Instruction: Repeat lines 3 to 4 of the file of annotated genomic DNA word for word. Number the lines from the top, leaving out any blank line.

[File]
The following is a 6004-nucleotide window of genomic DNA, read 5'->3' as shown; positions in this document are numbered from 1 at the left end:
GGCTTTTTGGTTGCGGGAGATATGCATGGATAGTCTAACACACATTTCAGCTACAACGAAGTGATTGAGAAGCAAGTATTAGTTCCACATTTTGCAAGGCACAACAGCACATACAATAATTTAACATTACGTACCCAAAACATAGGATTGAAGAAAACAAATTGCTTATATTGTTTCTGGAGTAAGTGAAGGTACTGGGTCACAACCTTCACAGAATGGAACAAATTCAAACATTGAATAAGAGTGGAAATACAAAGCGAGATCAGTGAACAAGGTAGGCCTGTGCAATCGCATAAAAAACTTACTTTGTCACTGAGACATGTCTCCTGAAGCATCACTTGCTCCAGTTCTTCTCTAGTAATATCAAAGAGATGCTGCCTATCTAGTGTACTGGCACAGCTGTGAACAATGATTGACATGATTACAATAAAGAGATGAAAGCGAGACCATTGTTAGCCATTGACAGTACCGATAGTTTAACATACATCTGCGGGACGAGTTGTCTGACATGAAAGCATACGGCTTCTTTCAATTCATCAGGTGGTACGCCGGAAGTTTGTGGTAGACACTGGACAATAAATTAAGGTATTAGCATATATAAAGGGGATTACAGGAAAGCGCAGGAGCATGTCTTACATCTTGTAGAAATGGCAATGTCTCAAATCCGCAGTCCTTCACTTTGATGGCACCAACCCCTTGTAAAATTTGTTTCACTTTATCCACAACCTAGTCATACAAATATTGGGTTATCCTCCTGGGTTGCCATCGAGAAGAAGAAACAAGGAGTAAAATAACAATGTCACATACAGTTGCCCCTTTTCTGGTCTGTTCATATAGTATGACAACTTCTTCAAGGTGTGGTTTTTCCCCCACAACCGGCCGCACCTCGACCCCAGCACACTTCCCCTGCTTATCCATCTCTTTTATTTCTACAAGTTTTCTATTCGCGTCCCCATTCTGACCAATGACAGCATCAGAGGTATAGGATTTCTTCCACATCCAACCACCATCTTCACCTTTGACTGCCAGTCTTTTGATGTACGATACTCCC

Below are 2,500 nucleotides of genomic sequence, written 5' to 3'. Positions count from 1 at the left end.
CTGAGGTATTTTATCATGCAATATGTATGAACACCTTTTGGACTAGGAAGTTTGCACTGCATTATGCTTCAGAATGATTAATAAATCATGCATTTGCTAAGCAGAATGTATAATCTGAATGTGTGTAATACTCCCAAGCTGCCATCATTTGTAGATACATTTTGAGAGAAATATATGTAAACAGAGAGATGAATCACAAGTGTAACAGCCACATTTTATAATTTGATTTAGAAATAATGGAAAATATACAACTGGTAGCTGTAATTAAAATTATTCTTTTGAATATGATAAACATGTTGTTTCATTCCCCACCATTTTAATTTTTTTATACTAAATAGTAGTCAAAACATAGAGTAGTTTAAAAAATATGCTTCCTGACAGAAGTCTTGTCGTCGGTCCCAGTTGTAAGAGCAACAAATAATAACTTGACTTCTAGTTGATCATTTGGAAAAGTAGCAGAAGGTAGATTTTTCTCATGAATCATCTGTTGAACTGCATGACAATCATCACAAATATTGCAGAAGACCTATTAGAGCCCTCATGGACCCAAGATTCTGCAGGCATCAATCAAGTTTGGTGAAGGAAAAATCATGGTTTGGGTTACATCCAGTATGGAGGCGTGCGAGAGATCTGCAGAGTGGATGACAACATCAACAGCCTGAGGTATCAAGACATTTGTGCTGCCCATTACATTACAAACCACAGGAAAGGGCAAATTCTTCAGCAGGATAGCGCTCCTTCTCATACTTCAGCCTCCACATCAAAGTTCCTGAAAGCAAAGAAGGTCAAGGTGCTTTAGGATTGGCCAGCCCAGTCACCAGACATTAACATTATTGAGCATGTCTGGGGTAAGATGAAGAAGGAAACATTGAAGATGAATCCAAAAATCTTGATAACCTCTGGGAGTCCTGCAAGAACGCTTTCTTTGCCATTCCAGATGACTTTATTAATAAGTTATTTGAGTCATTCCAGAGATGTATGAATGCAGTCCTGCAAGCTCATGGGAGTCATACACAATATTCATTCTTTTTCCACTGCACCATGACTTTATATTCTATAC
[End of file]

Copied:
Below are 2,500 nucleotides of genomic sequence, written 5' to 3'. Positions count from 1 at the left end.
CTGAGGTATTTTATCATGCAATATGTATGAACACCTTTTGGACTAGGAAGTTTGCACTGCATTATGCTTCAGAATGATTAATAAATCATGCATTTGCTAAGCAGAATGTATAATCTGAATGTGTGTAATACTCCCAAGCTGCCATCATTTGTAGATACATTTTGAGAGAAATATATGTAAACAGAGAGATGAATCACAAGTGTAACAGCCACATTTTATAATTTGATTTAGAAATAATGGAAAATATACAACTGGTAGCTGTAATTAAAATTATTCTTTTGAATATGATAAACATGTTGTTTCATTCCCCACCATTTTAATTTTTTTATACTAAATAGTAGTCAAAACATAGAGTAGTTTAAAAAATATGCTTCCTGACAGAAGTCTTGTCGTCGGTCCCAGTTGTAAGAGCAACAAATAATAACTTGACTTCTAGTTGATCATTTGGAAAAGTAGCAGAAGGTAGATTTTTCTCATGAATCATCTGTTGAACTGCATGACAATCATCACAAATATTGCAGAAGACCTATTAGAGCCCTCATGGACCCAAGATTCTGCAGGCATCAATCAAGTTTGGTGAAGGAAAAATCATGGTTTGGGTTACATCCAGTATGGAGGCGTGCGAGAGATCTGCAGAGTGGATGACAACATCAACAGCCTGAGGTATCAAGACATTTGTGCTGCCCATTACATTACAAACCACAGGAAAGGGCAAATTCTTCAGCAGGATAGCGCTCCTTCTCATACTTCAGCCTCCACATCAAAGTTCCTGAAAGCAAAGAAGGTCAAGGTGCTTTAGGATTGGCCAGCCCAGTCACCAGACATTAACATTATTGAGCATGTCTGGGGTAAGATGAAGAAGGAAACATTGAAGATGAATCCAAAAATCTTGATAACCTCTGGGAGTCCTGCAAGAACGCTTTCTTTGCCATTCCAGATGACTTTATTAATAAGTTATTTGAGTCATTCCAGAGATGTATGAATGCAGTCCTGCAAGCTCATGGGAGTCATACACAATATTCATTCTTTTTCCACTGCACCATGACTTTATATTCTATAC